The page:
I hope to live long and well enough that my death, whilst sad for my children, is also a thing they can quickly accept without too much shock or regret. Two relatives have died so far this year, but it is easier to grieve for the one who went “when it was her time” and having lived full and happily.


26 Kate (Bee In The Bonnet) { 03.17.11 at 4:40 pm }

“Isn’t that a strange thing to think about? How few people you’ve known since the moment they were born when you consider all those important people around you?”

is something I think about often. There are those rare people in the world that you’ve known since early childhood, and even those rarer friendships where one’s parents were friends and you have literally known each other since early infancy. But, with the exception of giving birth and/or having a sibling born into a family, you are right that it is exceptionally rare to have known someone since their birth.

And yet, what’s even weirder to me is that both giving birth and having a sibling born are one-sided relationships– except in the case of twins (or other multiples). What gobsmacks me all the time is that my boys know each other in a way no one else ever will, and in a way that not many people know another person. They have known each other since the first spark of consciousness hit their wee tiny heads. It blows me away to think of that kind of knowledge of another person.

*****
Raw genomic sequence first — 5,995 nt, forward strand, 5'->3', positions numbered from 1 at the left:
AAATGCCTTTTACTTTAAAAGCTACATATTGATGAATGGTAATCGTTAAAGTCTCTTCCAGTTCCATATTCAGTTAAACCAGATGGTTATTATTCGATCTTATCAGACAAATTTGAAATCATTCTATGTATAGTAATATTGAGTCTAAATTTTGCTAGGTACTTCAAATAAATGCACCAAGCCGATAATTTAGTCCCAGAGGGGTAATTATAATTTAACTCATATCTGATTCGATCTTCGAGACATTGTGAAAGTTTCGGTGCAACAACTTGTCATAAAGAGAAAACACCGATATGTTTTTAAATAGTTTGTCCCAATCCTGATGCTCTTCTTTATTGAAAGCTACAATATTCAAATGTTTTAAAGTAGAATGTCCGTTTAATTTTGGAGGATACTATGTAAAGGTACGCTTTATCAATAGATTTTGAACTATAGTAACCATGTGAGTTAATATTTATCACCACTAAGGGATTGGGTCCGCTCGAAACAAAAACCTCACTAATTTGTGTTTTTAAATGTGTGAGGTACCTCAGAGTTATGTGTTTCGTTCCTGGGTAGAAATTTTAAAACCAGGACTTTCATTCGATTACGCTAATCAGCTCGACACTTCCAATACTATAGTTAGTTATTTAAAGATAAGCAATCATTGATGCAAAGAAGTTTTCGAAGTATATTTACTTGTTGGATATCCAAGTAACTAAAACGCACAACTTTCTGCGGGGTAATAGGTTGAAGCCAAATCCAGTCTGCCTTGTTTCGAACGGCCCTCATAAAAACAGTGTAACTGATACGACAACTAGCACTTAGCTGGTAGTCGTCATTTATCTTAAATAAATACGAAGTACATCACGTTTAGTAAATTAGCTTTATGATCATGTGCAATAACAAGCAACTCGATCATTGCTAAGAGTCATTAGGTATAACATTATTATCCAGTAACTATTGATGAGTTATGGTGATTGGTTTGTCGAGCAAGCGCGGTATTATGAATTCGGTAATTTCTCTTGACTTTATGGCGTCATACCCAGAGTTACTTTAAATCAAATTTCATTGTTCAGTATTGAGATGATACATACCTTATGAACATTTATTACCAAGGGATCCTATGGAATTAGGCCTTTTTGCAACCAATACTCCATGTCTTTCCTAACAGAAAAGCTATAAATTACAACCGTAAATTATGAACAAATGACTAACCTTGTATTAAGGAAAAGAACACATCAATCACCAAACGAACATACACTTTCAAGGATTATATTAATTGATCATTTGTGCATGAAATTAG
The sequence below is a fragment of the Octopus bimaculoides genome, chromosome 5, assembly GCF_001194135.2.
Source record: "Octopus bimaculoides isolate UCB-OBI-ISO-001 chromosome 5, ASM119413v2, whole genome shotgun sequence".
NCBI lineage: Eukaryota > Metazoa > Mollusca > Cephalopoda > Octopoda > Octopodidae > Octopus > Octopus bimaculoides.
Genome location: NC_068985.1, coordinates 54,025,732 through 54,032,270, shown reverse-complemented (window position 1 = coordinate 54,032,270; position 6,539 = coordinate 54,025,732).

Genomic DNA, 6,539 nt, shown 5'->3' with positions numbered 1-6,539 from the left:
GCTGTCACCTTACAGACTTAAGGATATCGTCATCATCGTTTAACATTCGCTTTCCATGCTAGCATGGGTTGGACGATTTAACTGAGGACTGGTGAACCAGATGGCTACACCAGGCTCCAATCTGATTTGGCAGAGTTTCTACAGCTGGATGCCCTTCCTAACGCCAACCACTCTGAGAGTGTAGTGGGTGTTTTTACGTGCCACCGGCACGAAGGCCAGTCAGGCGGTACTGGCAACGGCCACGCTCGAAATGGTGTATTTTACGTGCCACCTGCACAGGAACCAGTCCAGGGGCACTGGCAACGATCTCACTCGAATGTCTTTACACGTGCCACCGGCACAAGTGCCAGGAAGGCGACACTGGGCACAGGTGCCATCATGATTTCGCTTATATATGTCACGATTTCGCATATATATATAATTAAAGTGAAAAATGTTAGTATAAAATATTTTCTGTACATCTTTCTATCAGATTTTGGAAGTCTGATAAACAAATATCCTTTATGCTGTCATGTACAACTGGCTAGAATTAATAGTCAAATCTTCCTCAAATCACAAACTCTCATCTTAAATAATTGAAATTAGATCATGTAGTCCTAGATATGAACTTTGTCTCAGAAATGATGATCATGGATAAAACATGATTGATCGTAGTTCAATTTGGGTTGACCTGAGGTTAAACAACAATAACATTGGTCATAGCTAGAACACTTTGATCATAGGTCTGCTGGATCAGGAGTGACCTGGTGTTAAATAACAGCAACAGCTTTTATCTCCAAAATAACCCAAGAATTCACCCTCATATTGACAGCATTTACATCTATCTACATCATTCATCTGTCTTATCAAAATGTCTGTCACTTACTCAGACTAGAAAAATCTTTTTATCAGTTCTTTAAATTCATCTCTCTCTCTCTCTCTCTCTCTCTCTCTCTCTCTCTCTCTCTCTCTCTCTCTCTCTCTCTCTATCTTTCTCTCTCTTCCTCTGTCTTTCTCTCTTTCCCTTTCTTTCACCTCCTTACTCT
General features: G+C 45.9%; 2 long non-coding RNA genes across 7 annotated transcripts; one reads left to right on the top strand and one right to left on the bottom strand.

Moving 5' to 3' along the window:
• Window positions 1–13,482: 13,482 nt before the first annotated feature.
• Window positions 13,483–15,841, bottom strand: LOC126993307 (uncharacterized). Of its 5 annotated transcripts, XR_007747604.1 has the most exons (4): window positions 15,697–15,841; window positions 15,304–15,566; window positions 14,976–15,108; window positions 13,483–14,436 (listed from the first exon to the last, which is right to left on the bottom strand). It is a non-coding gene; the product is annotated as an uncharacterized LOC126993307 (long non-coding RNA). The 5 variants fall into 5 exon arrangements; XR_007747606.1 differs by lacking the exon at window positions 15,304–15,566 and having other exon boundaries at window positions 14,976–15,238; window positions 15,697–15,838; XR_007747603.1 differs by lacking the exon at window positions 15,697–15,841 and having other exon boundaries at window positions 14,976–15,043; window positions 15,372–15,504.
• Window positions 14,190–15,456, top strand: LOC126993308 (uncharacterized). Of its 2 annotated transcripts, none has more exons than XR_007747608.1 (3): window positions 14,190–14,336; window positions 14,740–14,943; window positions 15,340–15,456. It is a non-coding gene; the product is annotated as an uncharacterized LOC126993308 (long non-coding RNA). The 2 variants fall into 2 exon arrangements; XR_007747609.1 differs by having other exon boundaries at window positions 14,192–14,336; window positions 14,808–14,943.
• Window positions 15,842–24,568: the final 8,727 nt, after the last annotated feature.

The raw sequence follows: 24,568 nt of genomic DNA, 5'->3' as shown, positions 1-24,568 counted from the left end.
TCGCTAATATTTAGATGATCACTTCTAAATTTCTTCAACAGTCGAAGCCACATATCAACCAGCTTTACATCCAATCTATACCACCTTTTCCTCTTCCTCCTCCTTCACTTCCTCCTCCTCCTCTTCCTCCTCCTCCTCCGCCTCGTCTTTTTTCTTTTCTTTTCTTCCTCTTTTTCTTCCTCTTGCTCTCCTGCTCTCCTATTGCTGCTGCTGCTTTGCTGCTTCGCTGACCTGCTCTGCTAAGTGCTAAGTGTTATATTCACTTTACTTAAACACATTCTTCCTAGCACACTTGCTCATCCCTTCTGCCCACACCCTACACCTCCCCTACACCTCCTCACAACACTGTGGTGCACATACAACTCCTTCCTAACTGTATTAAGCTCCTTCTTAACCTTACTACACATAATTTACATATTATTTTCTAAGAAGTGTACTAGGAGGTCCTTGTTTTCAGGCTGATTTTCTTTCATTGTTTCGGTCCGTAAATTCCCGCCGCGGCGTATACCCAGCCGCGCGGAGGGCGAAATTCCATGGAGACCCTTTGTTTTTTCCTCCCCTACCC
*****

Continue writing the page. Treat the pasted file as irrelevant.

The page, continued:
And yes, you have me pretty much in tears (I’m an easy cry when my imagination gets going, but I admit, I rarely let it go often enough to do so…). It is so true that we will inflict that hurt on these innocents, and that they someday will do it to their children, and of course, on the flip side of that unique twin relationship, one of them will do this to the other, and THAT is what guts me. Someday, one of the boys will die and the other will be left without his lifelong, known-you-since-before-birth partner, and that one, that poor one, will be one of the absolute few who gets to be there for both the birth and the death of an individual.

27 andrea { 03.17.11 at 8:27 pm }

wow, your comment about ‘birth being death’ says it all. No wonder a miscarriage can feel so bad! It somehow doesn’t make sense in our minds, and feels ALL WRONG. thank you, for your post.

28 coffeegrl { 03.20.11 at 6:02 am }

Where we are (in Japan) death is hard to escape right now. The body count continues to escalate (as does the number of missing people). And yet. In the areas closest to the coastline where the tsunamis were, many schools were built up on higher ground and being that the quake and tsunamis occurred on a Friday afternoon, the children were all safe in school. It was the parents and grandparents who are now all just…gone. Some buried under buildings affected by earthquakes, but many presumably swept out to sea – with no one to bear witness to their death. It’s unbelievably heartbreaking for me to think about the deceased and furthermore all of those parentless children. While I’m not sure that those children would be better off had they been given the opportunity to be present at the death of their parents, I think there’s something so horrific about the not knowing – the “one minute they’re here and the next they’re just… gone”. Terrible, terrible week.

29 Julie { 03.21.11 at 5:46 pm }

“The birth is the death. The death is a birth.”

Before I got to that paragraph, I wanted to make this comment. After delivering my stillborn son, I had a hard time referring to his “birth.” Did he have a birth if he was already dead? To me, birth implies life. I never got to look him in the eye, to feel him grasp my finger, to hold him against me and feel him breathe.

His birth was the end of my time with him, instead of the beginning of his life.